Mighty People of Independence

prof-dr-anna_macgillivray_macleodProfessor Anna MacGillivray Macleod of Kirkhill was the first female professor of Brewing and Biochemistry in the history of the world.

I attended the launch of The Mighty Women of Science, an alphabet picture book by Claire Forrest & Fiona Gordon, several months ago. I met Claire at the previous Glasgow Comic-Con, where she told me about the book. She wanted to publish an accessible, positive, informative book that celebrates and acknowledges the many contributions women made to the advancement of knowledge. I’m greatly supportive of such endeavours, and so I said I’d attend the launch.

The launch at Waterstones in Glasgow was very well-attended, and the talk was excellent. I’d like to share one anecdote in particular, which gave me much cause for reflection, and I think very relevant to what’s been going on recently in the world of Scottish politics.

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Mirror, Mirror

So, a couple of days ago, Tracey Ullman did a wee sketch featuring Nicola Sturgeon & Mhairi Black kidnapping beloved victim J.K. Rowling in an attempt to blackmail her into supporting not just Scottish Independence, but “Scottish Supremacy.” It’s yet another sketch that portrays an SNP leader as a maniacal Bond villain, a surprisingly popular meme amongst certain commentators.


In fairness, you can see why the British Establishment would cast the SNP as the bad guys: you don’t get much more British Establishment than James Bond.

You might think I’d be shocked, appalled, disgusted and outraged by this, as indeed I have something of a hair-trigger for this sort of thing.

On the contrary, I believe this to be hilarious. A fantastic work of satire, brilliantly biting, ruthlessly incisive, an absolutely merciless evisceration of its targets… it’s just that Nicola Sturgeon, Mhairi Black, the SNP, and the Scottish Independence movement aren’t the targets at all.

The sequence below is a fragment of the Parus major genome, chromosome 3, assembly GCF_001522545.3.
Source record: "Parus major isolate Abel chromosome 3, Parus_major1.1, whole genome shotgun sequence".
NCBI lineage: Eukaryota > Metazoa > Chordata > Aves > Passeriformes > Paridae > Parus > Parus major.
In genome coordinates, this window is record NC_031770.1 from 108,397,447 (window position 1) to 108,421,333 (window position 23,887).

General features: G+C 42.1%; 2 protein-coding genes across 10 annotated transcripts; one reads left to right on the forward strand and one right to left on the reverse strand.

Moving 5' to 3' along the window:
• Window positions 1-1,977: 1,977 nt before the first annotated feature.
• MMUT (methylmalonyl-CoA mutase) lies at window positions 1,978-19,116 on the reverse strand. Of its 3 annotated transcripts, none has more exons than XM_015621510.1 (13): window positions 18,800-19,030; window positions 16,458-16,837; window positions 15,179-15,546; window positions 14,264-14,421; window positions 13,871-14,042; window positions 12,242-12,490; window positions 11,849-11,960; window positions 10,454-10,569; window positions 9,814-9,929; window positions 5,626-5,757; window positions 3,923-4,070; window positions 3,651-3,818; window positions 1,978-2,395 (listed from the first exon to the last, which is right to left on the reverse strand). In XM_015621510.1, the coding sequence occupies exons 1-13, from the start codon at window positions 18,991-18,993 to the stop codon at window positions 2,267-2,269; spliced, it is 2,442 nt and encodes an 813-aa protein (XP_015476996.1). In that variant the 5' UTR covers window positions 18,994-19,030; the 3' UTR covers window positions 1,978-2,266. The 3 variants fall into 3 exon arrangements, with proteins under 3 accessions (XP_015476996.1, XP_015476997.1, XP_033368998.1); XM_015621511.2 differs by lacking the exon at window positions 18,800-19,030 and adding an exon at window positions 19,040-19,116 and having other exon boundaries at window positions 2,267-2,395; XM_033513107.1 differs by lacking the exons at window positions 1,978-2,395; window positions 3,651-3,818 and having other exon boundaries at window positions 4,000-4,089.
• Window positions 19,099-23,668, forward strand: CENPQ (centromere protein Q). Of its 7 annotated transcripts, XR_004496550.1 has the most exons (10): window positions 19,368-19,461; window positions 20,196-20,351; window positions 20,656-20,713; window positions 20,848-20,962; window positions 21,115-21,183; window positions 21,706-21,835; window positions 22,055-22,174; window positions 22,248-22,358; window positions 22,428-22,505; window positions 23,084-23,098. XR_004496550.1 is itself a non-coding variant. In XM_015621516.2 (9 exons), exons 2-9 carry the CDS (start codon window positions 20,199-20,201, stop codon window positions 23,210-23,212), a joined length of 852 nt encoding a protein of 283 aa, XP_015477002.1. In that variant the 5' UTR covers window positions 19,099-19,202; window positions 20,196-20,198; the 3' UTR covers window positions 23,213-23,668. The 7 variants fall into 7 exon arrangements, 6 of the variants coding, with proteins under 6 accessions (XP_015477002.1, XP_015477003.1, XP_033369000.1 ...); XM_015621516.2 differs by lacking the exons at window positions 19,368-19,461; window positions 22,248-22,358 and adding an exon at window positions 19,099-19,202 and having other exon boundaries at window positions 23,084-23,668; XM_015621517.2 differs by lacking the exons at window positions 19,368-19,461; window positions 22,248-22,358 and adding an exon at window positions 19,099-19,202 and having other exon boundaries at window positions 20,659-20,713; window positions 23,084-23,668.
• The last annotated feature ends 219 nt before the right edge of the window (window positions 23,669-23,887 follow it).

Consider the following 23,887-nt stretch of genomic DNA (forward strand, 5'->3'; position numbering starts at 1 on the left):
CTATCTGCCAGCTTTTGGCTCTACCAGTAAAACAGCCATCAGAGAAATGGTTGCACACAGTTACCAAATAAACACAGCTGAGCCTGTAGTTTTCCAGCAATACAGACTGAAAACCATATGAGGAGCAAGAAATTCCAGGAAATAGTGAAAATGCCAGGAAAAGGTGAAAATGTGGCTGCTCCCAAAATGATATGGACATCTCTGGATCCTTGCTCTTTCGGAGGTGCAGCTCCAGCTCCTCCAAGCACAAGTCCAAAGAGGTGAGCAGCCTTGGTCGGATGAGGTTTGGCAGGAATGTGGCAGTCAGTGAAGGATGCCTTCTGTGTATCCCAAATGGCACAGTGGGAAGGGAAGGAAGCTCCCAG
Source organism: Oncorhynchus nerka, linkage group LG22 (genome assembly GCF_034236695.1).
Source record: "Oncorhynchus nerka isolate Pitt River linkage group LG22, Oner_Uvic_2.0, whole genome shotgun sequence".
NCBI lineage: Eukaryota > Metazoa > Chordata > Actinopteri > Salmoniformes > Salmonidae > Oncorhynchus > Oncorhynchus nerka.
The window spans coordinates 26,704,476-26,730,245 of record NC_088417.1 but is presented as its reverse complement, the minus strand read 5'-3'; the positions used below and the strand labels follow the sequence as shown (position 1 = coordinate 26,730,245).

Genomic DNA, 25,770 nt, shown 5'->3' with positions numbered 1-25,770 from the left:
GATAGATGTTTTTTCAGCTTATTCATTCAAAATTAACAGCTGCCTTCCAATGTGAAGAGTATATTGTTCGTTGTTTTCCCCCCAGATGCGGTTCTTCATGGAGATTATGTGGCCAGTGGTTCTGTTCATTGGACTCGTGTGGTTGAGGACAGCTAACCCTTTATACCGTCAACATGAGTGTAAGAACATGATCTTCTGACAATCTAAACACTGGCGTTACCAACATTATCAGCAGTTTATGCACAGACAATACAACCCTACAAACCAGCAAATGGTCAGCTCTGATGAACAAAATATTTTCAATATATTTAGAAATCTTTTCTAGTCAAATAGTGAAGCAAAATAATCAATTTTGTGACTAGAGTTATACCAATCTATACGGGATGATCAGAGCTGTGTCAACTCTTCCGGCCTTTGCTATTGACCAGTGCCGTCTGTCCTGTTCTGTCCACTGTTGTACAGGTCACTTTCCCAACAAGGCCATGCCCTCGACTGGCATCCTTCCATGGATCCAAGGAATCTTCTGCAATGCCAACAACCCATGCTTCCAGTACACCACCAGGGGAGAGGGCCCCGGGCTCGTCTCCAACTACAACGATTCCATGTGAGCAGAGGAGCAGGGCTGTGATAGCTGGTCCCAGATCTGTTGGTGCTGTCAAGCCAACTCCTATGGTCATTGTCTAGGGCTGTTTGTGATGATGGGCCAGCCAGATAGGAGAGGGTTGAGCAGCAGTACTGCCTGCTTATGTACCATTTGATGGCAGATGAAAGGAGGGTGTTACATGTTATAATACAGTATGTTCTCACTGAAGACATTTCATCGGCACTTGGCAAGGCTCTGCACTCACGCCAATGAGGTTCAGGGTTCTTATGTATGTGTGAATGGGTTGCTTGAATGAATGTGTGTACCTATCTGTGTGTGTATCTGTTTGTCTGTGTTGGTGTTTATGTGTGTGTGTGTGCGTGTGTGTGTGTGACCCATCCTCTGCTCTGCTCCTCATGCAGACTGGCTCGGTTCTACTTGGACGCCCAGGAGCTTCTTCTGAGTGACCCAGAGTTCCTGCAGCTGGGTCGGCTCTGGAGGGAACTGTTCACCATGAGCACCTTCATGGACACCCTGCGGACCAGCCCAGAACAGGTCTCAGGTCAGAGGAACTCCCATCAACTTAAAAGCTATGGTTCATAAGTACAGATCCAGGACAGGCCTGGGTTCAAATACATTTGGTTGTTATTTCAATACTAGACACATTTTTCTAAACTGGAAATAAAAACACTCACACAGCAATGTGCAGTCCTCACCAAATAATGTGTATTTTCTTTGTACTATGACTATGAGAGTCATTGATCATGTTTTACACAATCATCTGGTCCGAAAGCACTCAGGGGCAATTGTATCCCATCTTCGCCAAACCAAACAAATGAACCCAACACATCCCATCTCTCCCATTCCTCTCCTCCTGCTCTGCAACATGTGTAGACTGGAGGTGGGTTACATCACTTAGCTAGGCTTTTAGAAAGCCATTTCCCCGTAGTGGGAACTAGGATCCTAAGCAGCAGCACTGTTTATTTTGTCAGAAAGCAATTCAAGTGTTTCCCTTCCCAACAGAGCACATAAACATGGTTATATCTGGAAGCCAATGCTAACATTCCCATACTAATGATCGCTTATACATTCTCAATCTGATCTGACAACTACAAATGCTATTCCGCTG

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The Boy Who Cried Fascist

“How did this happen?”

I keep reading this in articles, hearing this from talking heads, constantly this repetition of disbelief. All these journalists and commentators and analysts and “experts” who are utterly blind-sided by just how recent events have come to pass. I wrote a post about the false, illogical, and deeply insulting comparison of the Scottish Independence campaign to the worst elements of the Leave and Trump campaigns. Indeed, I found myself rather vindicated by the latest Question Time from Stirling, where Billy Mitchell (who, the BBC neglected to point out, was the UKIP candidate in the 2013 Coatbridge West by-election) actually seemed to agree with my central point:

Donald Trump was elected by the American people, and the people of Britain just can’t understand that the American people believe in democracy. And democracy has been lowered to mob rule; when you don’t like the decision of a referendum, you disagree with it, you go to court, & you get rid of it. The SNP should know this, because we had a referendum: we voted No, they didn’t like it. They had a referendum on Brexit, they didn’t like that, let’s go to court, we don’t like Brexit, and now they don’t like Trump!

Democracy has been overruled by mob rule, and those people have been on the losing side of every single election, and thank God I’ve been on the winning side of every one. Mob rule wins – no democracy, mob rule. The SNP were on the losing side on five different occasions: I’m the winner, they’re the losers, let’s get them out.

Everything he says is true. Well, apart from Trump being elected by the American people, democracy being lowered to “mob rule,” the SNP bringing the indyref result to court, the EU referendum being “overruled” at all, the SNP losingevery single election” (!?!) and most spectacularly, him being the “winner.”

Think he might be a bit sore about that lost deposit?